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Atlantic Iron: Wood Scarcity and the Political Ecology of Early English Expansion

Pluymers, Keith (2016) Atlantic Iron: Wood Scarcity and the Political Ecology of Early English Expansion. William and Mary Quarterly, 73 (3). pp. 389-426. ISSN 0043-5597. http://resolver.caltech.edu/CaltechAUTHORS:20160912-083859784

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Abstract

Fears of wood scarcity were common in early modern England, and proponents of colonial expansion into Ireland and Virginia drew on these anxieties to justify their enterprises and to solicit support for projects exploiting colonial woods. They argued that Ireland and, later, Virginia were the edges of a wooden frontier. Closely examining the connections between ironworks in Virginia, southwest Ireland, and the Forest of Dean in Gloucestershire in the late sixteenth and early seventeenth centuries reveals a more complex political ecology that transcends broad concepts of scarcity and abundance. Contemporaries disagreed about the extent and severity of English wood scarcity. Colonial ironworks competed against each other and with domestic and European producers. Many investors in and leaders of ironworks understood that to compete on quality and price they needed to exploit regulatory differences, forge commercial connections with other producers and merchants, and secure access to markets, materials, and expertise. The Virginia Company's attempts to build ironworks, culminating in a short-lived project at Falling Creek, demonstrate that early Virginia colonists saw their woods through an Atlantic lens and understood that North American natural abundance needed to be made, not just discovered.


Item Type:Article
Related URLs:
URLURL TypeDescription
http://dx.doi.org/10.5309/willmaryquar.73.3.0389 DOIArticle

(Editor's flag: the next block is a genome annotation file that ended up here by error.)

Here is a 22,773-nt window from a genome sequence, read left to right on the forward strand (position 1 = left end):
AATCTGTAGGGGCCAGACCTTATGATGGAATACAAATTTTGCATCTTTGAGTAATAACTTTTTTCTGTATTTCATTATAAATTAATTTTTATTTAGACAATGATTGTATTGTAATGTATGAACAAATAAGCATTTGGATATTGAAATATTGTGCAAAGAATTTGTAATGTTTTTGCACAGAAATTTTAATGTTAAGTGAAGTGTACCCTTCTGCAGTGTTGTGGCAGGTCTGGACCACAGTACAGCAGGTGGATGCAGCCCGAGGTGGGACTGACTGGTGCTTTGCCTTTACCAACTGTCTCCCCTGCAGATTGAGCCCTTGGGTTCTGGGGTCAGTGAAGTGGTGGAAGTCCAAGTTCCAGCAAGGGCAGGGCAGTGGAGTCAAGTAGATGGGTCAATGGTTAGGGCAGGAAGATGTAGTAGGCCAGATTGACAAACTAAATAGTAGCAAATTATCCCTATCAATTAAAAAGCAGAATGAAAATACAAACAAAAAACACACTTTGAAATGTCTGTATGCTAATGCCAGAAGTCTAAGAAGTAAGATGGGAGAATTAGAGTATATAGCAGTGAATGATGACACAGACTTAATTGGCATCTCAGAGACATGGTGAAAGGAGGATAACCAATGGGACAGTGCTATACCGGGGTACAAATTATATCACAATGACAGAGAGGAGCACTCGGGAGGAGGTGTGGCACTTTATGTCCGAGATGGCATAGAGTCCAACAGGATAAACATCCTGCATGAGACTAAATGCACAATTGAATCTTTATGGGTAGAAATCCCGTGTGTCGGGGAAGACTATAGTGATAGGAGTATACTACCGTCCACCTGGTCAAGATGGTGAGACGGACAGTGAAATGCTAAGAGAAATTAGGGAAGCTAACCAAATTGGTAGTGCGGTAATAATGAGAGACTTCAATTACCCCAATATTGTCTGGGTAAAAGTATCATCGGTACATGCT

http://www.jstor.org/stable/10.5309JSTORArticle
Additional Information:© 2016 Omohundro Institute of Early American History and Culture. Keith Pluymers is Howard E. and Susanne C. Jessen Postdoctoral Instructor in the Humanities at the California Institute of Technology. This article was produced with the financial support of the University of Southern California, the USC-Huntington Early Modern Studies Institute, and an Andrew W. Mellon Research Fellowship at the Virginia Historical Society (VHS). The author would like to thank participants in the VHS colloquium where he first conceived of this piece, particularly Andrew Perchard, who provided feedback at this earliest stage and again on a later draft. He is grateful to the staffs at the Huntington Library, VHS, National Library of Ireland, Chatsworth House, Gloucestershire Archives, and National Archives, U.K., for their assistance. Thanks to Peter Mancall and Cynthia Herrup for guidance and commentary over multiple versions of this piece. Thanks also to Karin Amundsen, Eric Ash, Nick Gliserman, Lindsay O'Neill, Nathan Perl-Rosenthal, Joan Redmond, Jennifer Wells, and Natale Zappia for reading and commenting. Finally, the author would like to thank the anonymous readers for the William and Mary Quarterly for their insights.
Funders:
Funding AgencyGrant Number
University of Southern California (USC)-Huntington Early Modern Studies InstituteUNSPECIFIED
Andrew W. Mellon FoundationUNSPECIFIED
Record Number:CaltechAUTHORS:20160912-083859784
Persistent URL:http://resolver.caltech.edu/CaltechAUTHORS:20160912-083859784
Official Citation:Atlantic Iron: Wood Scarcity and the Political Ecology of Early English Expansion Keith Pluymers The William and Mary Quarterly Vol. 73, No. 3 (July 2016), pp. 389-426
Usage Policy:No commercial reproduction, distribution, display or performance rights in this work are provided.
ID Code:70265
Collection:CaltechAUTHORS
Deposited By: Ruth Sustaita
Deposited On:12 Sep 2016 19:43
Last Modified:12 Sep 2016 19:43

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